Among the most popular panels was one moderated by Hermans on events. “If it’s an event I really want,” said panelist Stephanie Schmidt of Water Street Book s in Exeter, N.H., “I loop in my sales rep.” Jamie Tan at Brookline Booksmith in Brookline, Mass., is a big believer in Instagram for filling out grids. It gives publicists an immediate look at the store. She also keeps her press contacts in Google Docs, which she shares with publicists, and wifi passwords to all venues, to make it easier to set up at offsite events. Jan Hall, co-owner of Partners Village in Westport, Mass., only books authors with local connections, but does well with authorless events, particularly with animals. Alpacas are a customer favorite, as is Dachshund Day.

A panel on Building Bookstore Communities had listeners lined up in the hallway. Moderated by New England Random House reps Ann Kingman and Michael Kindness – creators of the Books on a Nightstand podcast and Booktopia weekends, which bring together readers in various parts of the country –the discussion’s goal was to examine what the word “community” really means. “People shouldn’t think of coming to your bookstore only for a book,” said Kindness. Panelist Lynne Reed, co-owner of Misty Valley Books in Chester, Vt., said, “Our mission is to be a center of new ideas. We feel a responsibility to our small community when we provide events and seminars.” One of her biggest annual events is a weekend-long New Voices gathering that takes place in January, which creates a sense of community among the six invited debut authors by hosting a dinner with them and taking them cross-country skiing before their public event. In the last five years, Reed has also begun asking members of the Chester community to do the introductions. For panelist Dawn Rennert, owner of Concord Bookshop in Concord, Mass., “Community means relationships. “I think of it like a Venn diagram,” she said. One of the intersecting circles includes book groups who have a table devoted to their books in the store and who write shelf-talkers. She also offers a window in the store to community groups each week, with the caveat that they have to bring their own fishing line to hang objects.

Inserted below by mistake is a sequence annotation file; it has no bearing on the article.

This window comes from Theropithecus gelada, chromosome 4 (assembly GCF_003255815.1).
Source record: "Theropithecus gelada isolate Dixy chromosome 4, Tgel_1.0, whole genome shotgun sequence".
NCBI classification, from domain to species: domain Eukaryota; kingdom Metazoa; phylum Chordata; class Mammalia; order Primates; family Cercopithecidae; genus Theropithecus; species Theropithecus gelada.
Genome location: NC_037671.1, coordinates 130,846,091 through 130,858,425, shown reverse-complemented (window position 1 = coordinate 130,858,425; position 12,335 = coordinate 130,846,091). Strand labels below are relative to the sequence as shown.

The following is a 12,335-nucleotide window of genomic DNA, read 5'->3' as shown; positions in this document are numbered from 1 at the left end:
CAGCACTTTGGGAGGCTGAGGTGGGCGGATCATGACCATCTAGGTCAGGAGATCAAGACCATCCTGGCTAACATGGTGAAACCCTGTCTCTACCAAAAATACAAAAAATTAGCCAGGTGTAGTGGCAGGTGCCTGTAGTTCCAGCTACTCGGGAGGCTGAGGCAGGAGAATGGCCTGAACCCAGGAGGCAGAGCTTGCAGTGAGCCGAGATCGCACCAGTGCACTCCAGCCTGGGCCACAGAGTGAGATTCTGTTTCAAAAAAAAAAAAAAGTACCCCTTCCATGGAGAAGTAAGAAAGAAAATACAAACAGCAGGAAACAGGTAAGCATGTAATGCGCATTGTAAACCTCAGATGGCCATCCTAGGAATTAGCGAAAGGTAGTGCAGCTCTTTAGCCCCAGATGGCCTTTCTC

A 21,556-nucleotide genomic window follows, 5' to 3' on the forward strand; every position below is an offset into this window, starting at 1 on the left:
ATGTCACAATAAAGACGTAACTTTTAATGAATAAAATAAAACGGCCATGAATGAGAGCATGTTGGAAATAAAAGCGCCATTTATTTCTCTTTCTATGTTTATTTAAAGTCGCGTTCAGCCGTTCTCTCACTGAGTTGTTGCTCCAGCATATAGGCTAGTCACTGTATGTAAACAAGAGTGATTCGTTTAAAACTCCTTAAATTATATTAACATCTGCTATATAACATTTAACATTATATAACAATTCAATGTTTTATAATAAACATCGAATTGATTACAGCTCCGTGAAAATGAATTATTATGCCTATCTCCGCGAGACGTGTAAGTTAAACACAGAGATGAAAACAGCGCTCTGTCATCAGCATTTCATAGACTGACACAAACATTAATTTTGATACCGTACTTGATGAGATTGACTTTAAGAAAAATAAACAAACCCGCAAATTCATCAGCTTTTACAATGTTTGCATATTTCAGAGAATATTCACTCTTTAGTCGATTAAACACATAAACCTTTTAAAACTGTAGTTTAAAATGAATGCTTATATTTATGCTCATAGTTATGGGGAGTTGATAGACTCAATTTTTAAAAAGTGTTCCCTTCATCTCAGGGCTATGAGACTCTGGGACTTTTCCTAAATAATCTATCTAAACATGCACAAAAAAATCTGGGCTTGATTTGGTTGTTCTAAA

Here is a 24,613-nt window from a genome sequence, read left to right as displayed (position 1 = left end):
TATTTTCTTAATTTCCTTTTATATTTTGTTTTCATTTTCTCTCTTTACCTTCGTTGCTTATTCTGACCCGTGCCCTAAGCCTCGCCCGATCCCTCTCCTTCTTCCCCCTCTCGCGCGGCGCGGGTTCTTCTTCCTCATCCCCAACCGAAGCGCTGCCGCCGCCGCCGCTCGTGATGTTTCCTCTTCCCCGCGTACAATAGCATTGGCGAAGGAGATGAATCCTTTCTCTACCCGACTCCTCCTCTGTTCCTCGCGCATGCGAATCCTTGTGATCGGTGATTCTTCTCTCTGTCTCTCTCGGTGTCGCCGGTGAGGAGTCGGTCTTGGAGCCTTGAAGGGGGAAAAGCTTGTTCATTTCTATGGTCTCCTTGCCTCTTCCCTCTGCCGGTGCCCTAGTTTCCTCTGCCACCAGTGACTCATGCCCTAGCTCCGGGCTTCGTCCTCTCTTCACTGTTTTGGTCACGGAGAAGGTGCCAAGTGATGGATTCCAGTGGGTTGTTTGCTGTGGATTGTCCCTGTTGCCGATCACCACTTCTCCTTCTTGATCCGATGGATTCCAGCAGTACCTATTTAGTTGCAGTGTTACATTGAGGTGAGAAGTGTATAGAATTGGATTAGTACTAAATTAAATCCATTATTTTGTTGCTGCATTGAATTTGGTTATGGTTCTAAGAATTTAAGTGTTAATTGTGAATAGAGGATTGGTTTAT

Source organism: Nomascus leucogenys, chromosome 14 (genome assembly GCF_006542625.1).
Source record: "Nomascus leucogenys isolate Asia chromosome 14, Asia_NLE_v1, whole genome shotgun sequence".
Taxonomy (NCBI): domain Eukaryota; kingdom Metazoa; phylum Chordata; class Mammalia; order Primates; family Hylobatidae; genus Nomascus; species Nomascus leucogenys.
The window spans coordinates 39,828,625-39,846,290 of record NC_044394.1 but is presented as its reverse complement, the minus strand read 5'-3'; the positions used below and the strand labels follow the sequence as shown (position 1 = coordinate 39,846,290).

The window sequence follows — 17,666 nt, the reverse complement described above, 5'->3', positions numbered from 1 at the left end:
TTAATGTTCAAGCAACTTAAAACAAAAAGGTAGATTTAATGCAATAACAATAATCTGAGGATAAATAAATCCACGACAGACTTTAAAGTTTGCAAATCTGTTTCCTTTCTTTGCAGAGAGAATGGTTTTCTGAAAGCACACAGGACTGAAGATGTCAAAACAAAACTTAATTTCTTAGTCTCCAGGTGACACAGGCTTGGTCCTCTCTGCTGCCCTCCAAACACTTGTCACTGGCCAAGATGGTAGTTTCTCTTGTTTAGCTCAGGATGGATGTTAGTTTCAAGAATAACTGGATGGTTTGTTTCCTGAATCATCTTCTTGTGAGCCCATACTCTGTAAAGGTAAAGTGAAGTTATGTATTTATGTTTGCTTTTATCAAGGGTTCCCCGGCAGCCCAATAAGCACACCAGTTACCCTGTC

Although few if any booksellers had to travel as long as Scott Turow, author of Identical and president of the Authors Guild, who delivered the keynote address, or Maggie Stievfater, who both spent more than 12 hours door-to-door from Chicago and the West Coast, respectively, to get to the show, NEIBA drew a large audience, including at least one prospective bookseller, Barbara Kahn, who will open Jack and Allie’s Bookstore in Vernon, Ct., in spring 2014. The author reception alone had more than 20 children and adult writers, who signed books and met with booksellers; both breakfasts were sold out; and the Publishers’ Pick-Nic Lunch broke previous records, with 140 booksellers and 29 reps. According to NEIBA executive director Steve Fischer, 700 people attended the show, making among the largest regionals in the country.

The show’s emphasis on programming struck a chord with Skylar Atkins, a bookseller at the Vermont Book Shop in Middlebury, Vt., who was attending his second NEIBA trade show: “I probably took the most from the sessions and also from talking to other shops of comparable size.” Added Judy Manzo, owner of Book Ends in Winchester, Mass., “I enjoyed the whole thing. We need this immersion with each other.”

All photos: Judith Rosen.